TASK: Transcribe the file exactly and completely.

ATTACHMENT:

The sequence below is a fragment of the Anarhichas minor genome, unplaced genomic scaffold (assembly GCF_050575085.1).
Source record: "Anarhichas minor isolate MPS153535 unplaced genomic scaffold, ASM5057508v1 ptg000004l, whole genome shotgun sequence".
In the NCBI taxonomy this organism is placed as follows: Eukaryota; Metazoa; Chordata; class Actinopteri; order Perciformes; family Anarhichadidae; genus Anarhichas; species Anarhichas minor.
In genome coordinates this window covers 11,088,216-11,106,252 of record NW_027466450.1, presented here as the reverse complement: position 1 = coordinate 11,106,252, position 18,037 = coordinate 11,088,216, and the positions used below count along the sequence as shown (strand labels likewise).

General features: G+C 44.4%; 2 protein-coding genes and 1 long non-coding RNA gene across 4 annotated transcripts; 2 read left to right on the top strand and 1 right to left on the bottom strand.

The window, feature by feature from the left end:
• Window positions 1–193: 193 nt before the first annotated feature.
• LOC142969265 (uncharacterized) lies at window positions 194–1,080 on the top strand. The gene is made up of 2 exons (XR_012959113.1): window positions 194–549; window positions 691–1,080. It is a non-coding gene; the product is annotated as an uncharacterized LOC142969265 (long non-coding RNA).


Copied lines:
The sequence below is a fragment of the Anarhichas minor genome, unplaced genomic scaffold (assembly GCF_050575085.1).
Source record: "Anarhichas minor isolate MPS153535 unplaced genomic scaffold, ASM5057508v1 ptg000004l, whole genome shotgun sequence".
In the NCBI taxonomy this organism is placed as follows: Eukaryota; Metazoa; Chordata; class Actinopteri; order Perciformes; family Anarhichadidae; genus Anarhichas; species Anarhichas minor.
In genome coordinates this window covers 11,088,216-11,106,252 of record NW_027466450.1, presented here as the reverse complement: position 1 = coordinate 11,106,252, position 18,037 = coordinate 11,088,216, and the positions used below count along the sequence as shown (strand labels likewise).

General features: G+C 44.4%; 2 protein-coding genes and 1 long non-coding RNA gene across 4 annotated transcripts; 2 read left to right on the top strand and 1 right to left on the bottom strand.

The window, feature by feature from the left end:
• Window positions 1–193: 193 nt before the first annotated feature.
• LOC142969265 (uncharacterized) lies at window positions 194–1,080 on the top strand. The gene is made up of 2 exons (XR_012959113.1): window positions 194–549; window positions 691–1,080. It is a non-coding gene; the product is annotated as an uncharacterized LOC142969265 (long non-coding RNA).